Mi plan para abandonar la bomba

NUEVA YORK – La destrucción de Hiroshima y Nagasaki en 1945 señaló un fin y un principio. El fin de la segunda guerra mundial dio paso a una guerra fría, con una paz precaria basada en la amenaza de la destrucción mutua asegurada.

Hoy el mundo se encuentra en otro momento decisivo. La suposición de que las armas nucleares son indispensables para mantener la paz se está desplomando. El desarme vuelve a figurar en el programa mundial... y no podía ser más oportuno. Pronto una oleada de nuevas iniciativas internacionales hará avanzar dicho programa.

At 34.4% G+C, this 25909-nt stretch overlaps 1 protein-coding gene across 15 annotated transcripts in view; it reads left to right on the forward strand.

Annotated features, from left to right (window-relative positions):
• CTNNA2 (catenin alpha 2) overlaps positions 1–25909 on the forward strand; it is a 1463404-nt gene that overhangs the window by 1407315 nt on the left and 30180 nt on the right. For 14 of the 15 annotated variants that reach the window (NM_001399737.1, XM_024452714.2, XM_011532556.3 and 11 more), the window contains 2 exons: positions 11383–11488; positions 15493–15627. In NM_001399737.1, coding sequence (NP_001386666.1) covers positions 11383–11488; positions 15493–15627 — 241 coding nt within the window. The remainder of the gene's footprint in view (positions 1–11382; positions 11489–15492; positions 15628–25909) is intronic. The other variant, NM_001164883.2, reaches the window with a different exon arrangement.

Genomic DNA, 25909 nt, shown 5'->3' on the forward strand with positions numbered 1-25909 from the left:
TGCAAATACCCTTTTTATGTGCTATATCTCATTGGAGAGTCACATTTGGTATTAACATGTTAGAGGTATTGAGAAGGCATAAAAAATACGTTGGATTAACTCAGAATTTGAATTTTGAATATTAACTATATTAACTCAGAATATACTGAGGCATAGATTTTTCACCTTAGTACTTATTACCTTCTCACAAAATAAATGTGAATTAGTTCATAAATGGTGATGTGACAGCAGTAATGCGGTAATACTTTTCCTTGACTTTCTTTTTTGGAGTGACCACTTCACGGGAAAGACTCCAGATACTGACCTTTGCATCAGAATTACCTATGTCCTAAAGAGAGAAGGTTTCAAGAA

El fin de la Guerra Fría, este otoño hará veinte años, debía brindar un dividendo de paz. En cambio, seguimos  afrontando graves amenazas nucleares. Unas se deben a la persistencia de más de 20.000 armas nucleares y la contagiosa doctrina de la disuasión nuclear. Otras tienen que ver con los ensayos nucleares: más de una docena en la época posterior a la Guerra Fría, agravada por los constantes ensayos de misiles de largo alcance. Otras inspiran la preocupación de que más naciones o incluso terroristas estén intentando conseguir la bomba.

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